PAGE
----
Transforming Trash Mountain: Topeka-based group tackles global issue
Timm Collins says it's poverty unlike anything anywhere in the U.S.
"Even the poor people call them poor," he said. "In America, we can't even wrap our minds around what's going on in these communities."
The communities he describes are centered on trash dumps. Every day, in thousands of locations around the world, people scavenge through mountains of trash, looking for anything to earn a few pennies, to eat - to live.
"There are people with children digging through trash, mothers who have newborns and they carry them onto the trash dump because they have no other choice. If they don't work today, they don't eat tomorrow," Collins said. "You see hypodermics, you see medical waste - there have even been body parts found."
The only organization known to be working to address the issue on a global basis is based in Topeka. For Trash Mountain Project, it's not just about meeting immediate needs. It's a long-term vision for the future, including education and training. Often times, children must accompany their parents to work on the dump so they do not attend school. Those who do attend school are often treated as outcasts because of their status living on the dumps.
"They feel like they don't exist - and often they are viewed that way by their society. It's just like people look through them," Collins said, who is TMP's chief operating officer. "What you see in a dump community is they live in a cycle of despair, they have no hope. Our goal, really, long-term, is to move them out of that cycle of despair and into a cycle of hope. And that can only be accomplished when you provide opportunities for them to provide for themselves."
Collins says the work began in 2009, when founder, Brett Durbin, a Washburn Rural High School graduate, visited Honduras looking for a mission for the Florida church at which he was then working. He met pastor Jeony Ordoniez, who worked with the trash dump community. Overwhelmed, Durbin immediately wanted to move there and help feed, cloth and educate. But Pastor Jeony said he didn't need Americans to move in, take over and do the work. He needed their help to gain and coordinate resources.
The suggestion has become Trash Mountain Project's approach.
"(The local leaders) understand the context. They know the the local resources that are available - and really, they're just waiting for someone to come alongside them and help them," Collins said.
Some of the work in how to help the trash dump communities move toward self-sufficiency is being done in a modest metal building just north of Topeka. It houses an aquaponics growing operation.
"Malnutrition's always a big issue," explains Chris Mammoliti, TMP's aquaponics director. "They don't typically get fresh vegetables, fresh greens. A lot of what they get is what they come across in the dump and it's half rotted."
TMP is studying whether aquaponics can take root as a sustainable food source for the trash dump communities.
"Typically, around the garbage dumps, the land is, the soil is in very poor condition. There's not a lot of water available in those areas. A lot of the ground is contaminated and there's not a lot of space to do a traditional farm," Mammoliti said.
Aquaponics is a self-contained system to raise both fish and plants. Mammoliti says bacteria converts the ammonia, which is part of the fish waste, to a form of nitrogen that the plants use. As the water moves through the fish tank into the plant tables and back to the fish tank, it's a continuous cycle. Solid wastes can be removed for raised beds, but not even those are a subject of study.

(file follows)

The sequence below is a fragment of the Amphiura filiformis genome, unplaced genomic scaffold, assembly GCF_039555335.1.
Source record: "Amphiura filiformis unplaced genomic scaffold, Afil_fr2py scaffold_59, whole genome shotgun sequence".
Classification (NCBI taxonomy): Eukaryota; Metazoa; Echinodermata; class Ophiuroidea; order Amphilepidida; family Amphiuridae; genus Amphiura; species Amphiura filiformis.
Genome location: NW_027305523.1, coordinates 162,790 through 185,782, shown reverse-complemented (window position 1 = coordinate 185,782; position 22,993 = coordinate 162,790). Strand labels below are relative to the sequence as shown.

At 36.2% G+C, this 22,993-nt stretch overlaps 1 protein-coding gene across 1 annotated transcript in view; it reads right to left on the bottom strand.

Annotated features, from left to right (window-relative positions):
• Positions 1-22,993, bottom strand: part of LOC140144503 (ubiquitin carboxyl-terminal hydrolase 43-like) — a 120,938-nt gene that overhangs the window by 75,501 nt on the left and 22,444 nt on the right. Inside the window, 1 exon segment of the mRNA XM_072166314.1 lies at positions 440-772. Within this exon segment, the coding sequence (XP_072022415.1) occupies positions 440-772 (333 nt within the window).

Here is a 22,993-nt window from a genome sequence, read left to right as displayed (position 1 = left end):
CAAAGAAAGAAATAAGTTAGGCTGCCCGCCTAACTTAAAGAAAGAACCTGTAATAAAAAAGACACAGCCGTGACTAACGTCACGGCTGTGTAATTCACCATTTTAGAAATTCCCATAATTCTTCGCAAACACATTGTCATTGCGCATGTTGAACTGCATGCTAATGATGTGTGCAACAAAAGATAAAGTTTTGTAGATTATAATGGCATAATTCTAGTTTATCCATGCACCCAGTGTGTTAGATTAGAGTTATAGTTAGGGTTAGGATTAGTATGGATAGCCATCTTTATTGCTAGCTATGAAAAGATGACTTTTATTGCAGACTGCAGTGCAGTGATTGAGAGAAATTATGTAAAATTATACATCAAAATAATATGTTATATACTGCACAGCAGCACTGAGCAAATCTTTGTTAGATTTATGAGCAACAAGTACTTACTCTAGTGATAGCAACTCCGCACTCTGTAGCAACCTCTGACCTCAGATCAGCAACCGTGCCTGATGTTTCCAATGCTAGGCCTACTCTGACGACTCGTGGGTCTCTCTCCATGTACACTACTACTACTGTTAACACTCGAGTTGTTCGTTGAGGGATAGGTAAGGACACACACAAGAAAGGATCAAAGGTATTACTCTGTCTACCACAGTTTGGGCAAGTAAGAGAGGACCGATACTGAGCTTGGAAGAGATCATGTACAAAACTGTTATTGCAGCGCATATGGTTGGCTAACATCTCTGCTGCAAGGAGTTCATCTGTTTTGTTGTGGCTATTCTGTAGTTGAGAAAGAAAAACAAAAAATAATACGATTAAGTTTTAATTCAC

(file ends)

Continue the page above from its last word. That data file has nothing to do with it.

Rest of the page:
"We can always find cinder blocks, we can always find tin cans, we can always find pieces of pipe (on the dumps). There's actually an old piece of carpet down there - the plants are just growing in the carpet," Mammoliti. "Can we turn those into containers to grow plants?"
Plants provide nutrients, while the fish (they grow tilapia) provide protein. With the warmer weather conditions in many of these countries, they can harvest their fish in about six months. A long-term goal of aquaponics would be to produce enough to not only feed themselves, but also sell extra produce to earn income.
But to translate the system to the poorest of areas, they study what works best, and cheapest.
"Ultimately, if we want these to be sustainable, they have to be very cost efficient," Mammoliti said.
TMP launched its first aquaponics project at its Dominican Republic site in 2014. Honduras followed a year later, and the Philippines began last year.
In April, Mammoliti got to see the Honduras site in action, now feeding about 150 people at a school and church TMP supports.
"You can see a change in the kids health wise. (They're) beginning to recognize there's more that they can do than just work on a garbage dump. They now are learning how to grow their own food, which you can see the excitement building with that," he said.
As exciting as the successes are, a map filled with push pins hanging in the TMP office illustrates a seemingly daunting task ahead.
"We originally thought there could be as many as 1500 of these locations around the world. Now, we're thinking the number could be as high as 20,000 or more," Collins said. "We are right now in 8. To move where we need to be isn't an addition thing, it's multiplication."
But they are committed. Each smile from a child who's finished a nutritious meal or found success in a lesson at school is evidence of hope for the future.
"We want to be behind them, cheering them on," Collins said.